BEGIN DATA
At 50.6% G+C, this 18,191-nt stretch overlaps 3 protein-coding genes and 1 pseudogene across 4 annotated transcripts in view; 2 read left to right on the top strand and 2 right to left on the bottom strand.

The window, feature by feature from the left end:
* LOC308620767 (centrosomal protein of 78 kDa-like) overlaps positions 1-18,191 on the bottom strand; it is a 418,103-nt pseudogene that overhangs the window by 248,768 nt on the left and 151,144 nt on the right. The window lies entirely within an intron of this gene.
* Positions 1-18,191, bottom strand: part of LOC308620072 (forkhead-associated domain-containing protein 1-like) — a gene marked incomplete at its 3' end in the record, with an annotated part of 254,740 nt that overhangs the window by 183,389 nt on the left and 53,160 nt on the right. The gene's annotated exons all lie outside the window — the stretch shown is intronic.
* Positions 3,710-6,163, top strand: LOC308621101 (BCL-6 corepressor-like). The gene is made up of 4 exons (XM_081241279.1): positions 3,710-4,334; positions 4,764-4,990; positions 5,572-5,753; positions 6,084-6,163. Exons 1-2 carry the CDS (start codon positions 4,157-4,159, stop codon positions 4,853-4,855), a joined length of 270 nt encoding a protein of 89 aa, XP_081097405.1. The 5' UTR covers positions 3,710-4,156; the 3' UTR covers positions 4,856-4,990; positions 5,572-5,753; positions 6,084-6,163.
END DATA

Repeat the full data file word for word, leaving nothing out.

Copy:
At 50.6% G+C, this 18,191-nt stretch overlaps 3 protein-coding genes and 1 pseudogene across 4 annotated transcripts in view; 2 read left to right on the top strand and 2 right to left on the bottom strand.

The window, feature by feature from the left end:
* LOC308620767 (centrosomal protein of 78 kDa-like) overlaps positions 1-18,191 on the bottom strand; it is a 418,103-nt pseudogene that overhangs the window by 248,768 nt on the left and 151,144 nt on the right. The window lies entirely within an intron of this gene.
* Positions 1-18,191, bottom strand: part of LOC308620072 (forkhead-associated domain-containing protein 1-like) — a gene marked incomplete at its 3' end in the record, with an annotated part of 254,740 nt that overhangs the window by 183,389 nt on the left and 53,160 nt on the right. The gene's annotated exons all lie outside the window — the stretch shown is intronic.
* Positions 3,710-6,163, top strand: LOC308621101 (BCL-6 corepressor-like). The gene is made up of 4 exons (XM_081241279.1): positions 3,710-4,334; positions 4,764-4,990; positions 5,572-5,753; positions 6,084-6,163. Exons 1-2 carry the CDS (start codon positions 4,157-4,159, stop codon positions 4,853-4,855), a joined length of 270 nt encoding a protein of 89 aa, XP_081097405.1. The 5' UTR covers positions 3,710-4,156; the 3' UTR covers positions 4,856-4,990; positions 5,572-5,753; positions 6,084-6,163.